Los Angeles Organization of Ultimate Teams

Hestia vs Apollo

Jul 10th, 2017 | By | Category:


Hestia came into this game undefeated with the best point diff in the league.  In fact, nearly doubling the next highest point diff.  And yet, no love from the mid-season power rankings as Hestia was not listed as the top team to win the tournament as released this morning.  Possibly because it wasn’t a player from Hestia who made the Power Rankings.  Co-captain Dylan Patton has been through this before.  His team Dark Phoenix was undefeated last year with the highest point diff, and didn’t get the #1 odds to win the tournament either.  But of course, they DID win the tournament.  So maybe getting spurned again was a good omen.

Very unlikely to break any point diff records this year though.  With only 9 games per team, you’d have to win by an average score of 15-6 just to TIE Clarence Boddicker’s record that was set last year at +81.

So without the respect, and without the chance to break a record, Hestia just went about their business of winning games, as co-captain Debi Patton explains, in a mom-friendly recap:

RecapDebiAnother game at JAMS and this time it was quite muggy. The fields were empty and the lights were on when we got there so our games were able to start on time.

Apollo was ready for a fight and the “God of Manly Beauty” was quaffed and prepared to take the virgins downtown to the red light district!

The virgins needed to tighten their chastity belts once again if they wanted to walk away with their winning streak in tact!

Dylan Patton won the toss… again… and Hestia started on defense.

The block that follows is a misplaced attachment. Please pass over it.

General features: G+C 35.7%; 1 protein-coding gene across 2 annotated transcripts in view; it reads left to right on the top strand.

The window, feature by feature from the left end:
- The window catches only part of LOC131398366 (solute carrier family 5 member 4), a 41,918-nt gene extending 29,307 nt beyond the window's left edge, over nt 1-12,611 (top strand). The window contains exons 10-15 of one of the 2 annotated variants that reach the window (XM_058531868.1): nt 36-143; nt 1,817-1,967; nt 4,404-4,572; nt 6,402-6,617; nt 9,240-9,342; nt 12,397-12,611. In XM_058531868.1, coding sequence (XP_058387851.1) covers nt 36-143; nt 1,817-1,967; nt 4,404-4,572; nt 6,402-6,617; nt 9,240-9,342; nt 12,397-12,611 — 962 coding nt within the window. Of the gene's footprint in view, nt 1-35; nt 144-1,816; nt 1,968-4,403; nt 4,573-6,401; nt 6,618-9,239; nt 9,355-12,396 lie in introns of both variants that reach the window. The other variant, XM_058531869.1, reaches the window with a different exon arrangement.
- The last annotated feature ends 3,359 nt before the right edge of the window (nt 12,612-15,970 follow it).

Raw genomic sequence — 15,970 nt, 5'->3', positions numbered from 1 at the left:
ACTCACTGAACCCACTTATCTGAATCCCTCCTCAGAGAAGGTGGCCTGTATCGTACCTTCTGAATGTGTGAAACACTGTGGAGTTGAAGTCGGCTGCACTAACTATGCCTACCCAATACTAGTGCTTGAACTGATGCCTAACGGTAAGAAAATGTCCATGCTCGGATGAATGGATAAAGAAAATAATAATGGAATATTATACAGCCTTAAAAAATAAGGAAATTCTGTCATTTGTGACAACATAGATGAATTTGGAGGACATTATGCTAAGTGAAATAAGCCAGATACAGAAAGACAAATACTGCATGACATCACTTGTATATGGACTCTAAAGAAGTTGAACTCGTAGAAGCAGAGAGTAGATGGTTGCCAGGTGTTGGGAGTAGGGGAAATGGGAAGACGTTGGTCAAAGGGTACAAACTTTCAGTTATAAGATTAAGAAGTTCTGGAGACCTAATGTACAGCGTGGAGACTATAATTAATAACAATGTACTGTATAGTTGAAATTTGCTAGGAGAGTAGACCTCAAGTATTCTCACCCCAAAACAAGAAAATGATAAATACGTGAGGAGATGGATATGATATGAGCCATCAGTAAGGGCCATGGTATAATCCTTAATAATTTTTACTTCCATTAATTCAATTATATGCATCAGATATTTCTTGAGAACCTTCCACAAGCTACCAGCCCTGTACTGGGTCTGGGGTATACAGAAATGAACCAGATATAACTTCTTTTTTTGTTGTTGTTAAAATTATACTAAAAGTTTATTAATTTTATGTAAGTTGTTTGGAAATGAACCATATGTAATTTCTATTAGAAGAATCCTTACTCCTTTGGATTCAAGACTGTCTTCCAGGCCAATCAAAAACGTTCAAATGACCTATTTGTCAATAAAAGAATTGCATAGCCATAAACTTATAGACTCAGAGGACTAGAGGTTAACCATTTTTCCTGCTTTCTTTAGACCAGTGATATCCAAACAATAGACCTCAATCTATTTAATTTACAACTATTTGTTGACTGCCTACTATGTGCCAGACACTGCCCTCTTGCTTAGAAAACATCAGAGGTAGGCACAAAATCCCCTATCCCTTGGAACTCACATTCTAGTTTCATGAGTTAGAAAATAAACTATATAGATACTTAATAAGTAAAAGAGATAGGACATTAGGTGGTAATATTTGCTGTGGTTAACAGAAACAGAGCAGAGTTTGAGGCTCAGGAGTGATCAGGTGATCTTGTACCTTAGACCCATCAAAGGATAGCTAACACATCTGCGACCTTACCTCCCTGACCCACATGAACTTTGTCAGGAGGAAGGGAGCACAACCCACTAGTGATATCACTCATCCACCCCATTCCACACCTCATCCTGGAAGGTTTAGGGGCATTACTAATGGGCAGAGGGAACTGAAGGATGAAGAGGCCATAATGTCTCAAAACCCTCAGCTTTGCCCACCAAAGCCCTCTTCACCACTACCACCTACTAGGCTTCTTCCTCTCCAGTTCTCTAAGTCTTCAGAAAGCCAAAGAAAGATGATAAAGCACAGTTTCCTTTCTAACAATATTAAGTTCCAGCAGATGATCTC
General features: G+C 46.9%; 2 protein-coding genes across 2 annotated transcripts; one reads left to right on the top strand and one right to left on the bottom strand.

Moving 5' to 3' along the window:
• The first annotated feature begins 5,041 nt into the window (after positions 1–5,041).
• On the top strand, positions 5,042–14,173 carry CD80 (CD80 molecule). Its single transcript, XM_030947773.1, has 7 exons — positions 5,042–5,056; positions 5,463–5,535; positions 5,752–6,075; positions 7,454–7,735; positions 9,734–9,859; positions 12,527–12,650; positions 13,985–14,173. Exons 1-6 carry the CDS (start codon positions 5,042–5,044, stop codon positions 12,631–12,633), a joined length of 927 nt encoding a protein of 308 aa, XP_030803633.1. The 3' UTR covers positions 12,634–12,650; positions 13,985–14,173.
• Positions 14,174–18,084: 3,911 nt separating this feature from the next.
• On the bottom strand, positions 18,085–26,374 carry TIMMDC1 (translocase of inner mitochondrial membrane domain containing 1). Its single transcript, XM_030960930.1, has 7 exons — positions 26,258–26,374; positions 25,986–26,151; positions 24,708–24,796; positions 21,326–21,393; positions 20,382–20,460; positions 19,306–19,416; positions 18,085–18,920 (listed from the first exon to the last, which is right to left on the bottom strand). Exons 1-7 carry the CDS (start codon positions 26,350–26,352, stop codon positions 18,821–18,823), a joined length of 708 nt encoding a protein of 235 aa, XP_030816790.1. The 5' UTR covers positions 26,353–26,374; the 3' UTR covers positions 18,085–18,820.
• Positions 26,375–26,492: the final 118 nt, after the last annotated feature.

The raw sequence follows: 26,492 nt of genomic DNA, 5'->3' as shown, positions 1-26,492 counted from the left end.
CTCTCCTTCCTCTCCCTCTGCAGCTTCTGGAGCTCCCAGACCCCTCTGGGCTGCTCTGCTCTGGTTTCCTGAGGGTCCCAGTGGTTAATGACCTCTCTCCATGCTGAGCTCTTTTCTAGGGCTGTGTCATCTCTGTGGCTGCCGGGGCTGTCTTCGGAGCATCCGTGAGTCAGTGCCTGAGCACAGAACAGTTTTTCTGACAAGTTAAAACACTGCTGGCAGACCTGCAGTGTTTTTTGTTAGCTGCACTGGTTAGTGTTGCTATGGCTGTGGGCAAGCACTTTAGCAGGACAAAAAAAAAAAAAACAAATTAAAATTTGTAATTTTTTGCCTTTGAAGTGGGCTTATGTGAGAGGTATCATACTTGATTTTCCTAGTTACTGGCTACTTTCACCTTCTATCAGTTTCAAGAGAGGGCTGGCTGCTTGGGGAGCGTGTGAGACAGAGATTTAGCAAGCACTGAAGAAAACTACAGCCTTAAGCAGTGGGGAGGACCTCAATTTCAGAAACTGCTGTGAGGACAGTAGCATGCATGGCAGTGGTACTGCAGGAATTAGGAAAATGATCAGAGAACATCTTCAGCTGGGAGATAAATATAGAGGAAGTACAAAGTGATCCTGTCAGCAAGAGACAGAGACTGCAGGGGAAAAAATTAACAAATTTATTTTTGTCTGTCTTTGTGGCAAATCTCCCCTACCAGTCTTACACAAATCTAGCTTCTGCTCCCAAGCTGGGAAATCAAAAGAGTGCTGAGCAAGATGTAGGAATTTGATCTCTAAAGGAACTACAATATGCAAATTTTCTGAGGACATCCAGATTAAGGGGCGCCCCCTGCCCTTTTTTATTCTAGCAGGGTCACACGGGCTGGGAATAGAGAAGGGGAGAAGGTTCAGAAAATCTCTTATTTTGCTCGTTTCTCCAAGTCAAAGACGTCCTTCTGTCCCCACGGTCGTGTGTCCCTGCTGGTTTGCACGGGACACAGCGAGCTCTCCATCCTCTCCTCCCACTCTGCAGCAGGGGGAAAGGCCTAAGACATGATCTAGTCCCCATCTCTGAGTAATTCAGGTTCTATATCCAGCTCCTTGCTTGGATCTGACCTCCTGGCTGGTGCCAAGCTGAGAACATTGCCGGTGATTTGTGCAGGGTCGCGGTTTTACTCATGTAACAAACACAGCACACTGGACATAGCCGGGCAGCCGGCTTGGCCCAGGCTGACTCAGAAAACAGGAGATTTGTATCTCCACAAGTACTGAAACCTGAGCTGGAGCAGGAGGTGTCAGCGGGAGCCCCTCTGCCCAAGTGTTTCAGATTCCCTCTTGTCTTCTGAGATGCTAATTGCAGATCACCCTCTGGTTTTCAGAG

In spite of her record Hestia’s offense is still a bit of a mess often looking like flies in a mayonnaise jar. However, defense always manages to get the disc back and eventually score and so Hestia rattled off 5 unanswered points taking the lead 5-0.

After that Apollo’s Amy and Kwok began causing problems for the virtuous ones with their mad handling skills and hucks and Apollo scored the next 2 points. The score was now 6-2 and the God of Art and Poetry decided to utilize the “2 point” power hoping to close the gap a little before half time.

That was an extremely loooong point but Apollo did eventually prevail with a lady to lady deep shot from Amy to Sam.

The next 3 points alternated with Hestia taking half 8-5.

Apollo scored the first point of the second half and while the beautiful ones never took the lead they made the second half quite a bit more problematic for Hestia by throwing in some zone defense which (in my opinion) they should have kept running.

Hestia decided to use the “pick a player” power and after trying to recruit a soccer player who was going to play Ultimate at Carlton next year, they instead chose to pick Kwok and bench him for that point. Probably a good choice since Hestia did end up scoring.

The second half was also wrought with a lot more calls (mostly by Apollo)… and while things got a bit chippy at times all the calls were eventually resolved amicably.

Hestia never relinquished her lead but did allow the score to get within 2 points twice at 12-10 and 13-11 (which was giving Carl Edwards mini strokes).

The last two points were pretty epic with a beautiful deep shot from Carl to one of Hestia’s twin towers, Noah Tomaszewski, bringing the score to 14-11.

This was game point for the army of virgins and the disc actually flowed up the field for Hestia. The disc swung to Skipper who saw Ed Melo going deep on his defender and fired a shot. There was a collective gasp as Apollo’s Joel Trager got position and vehemently swatted the disc away and out of bounds only to have it come back in bounds over his head and into the waiting arms of Ed “Bi-clops” Melo to win the game for Hestia. Well DAMN!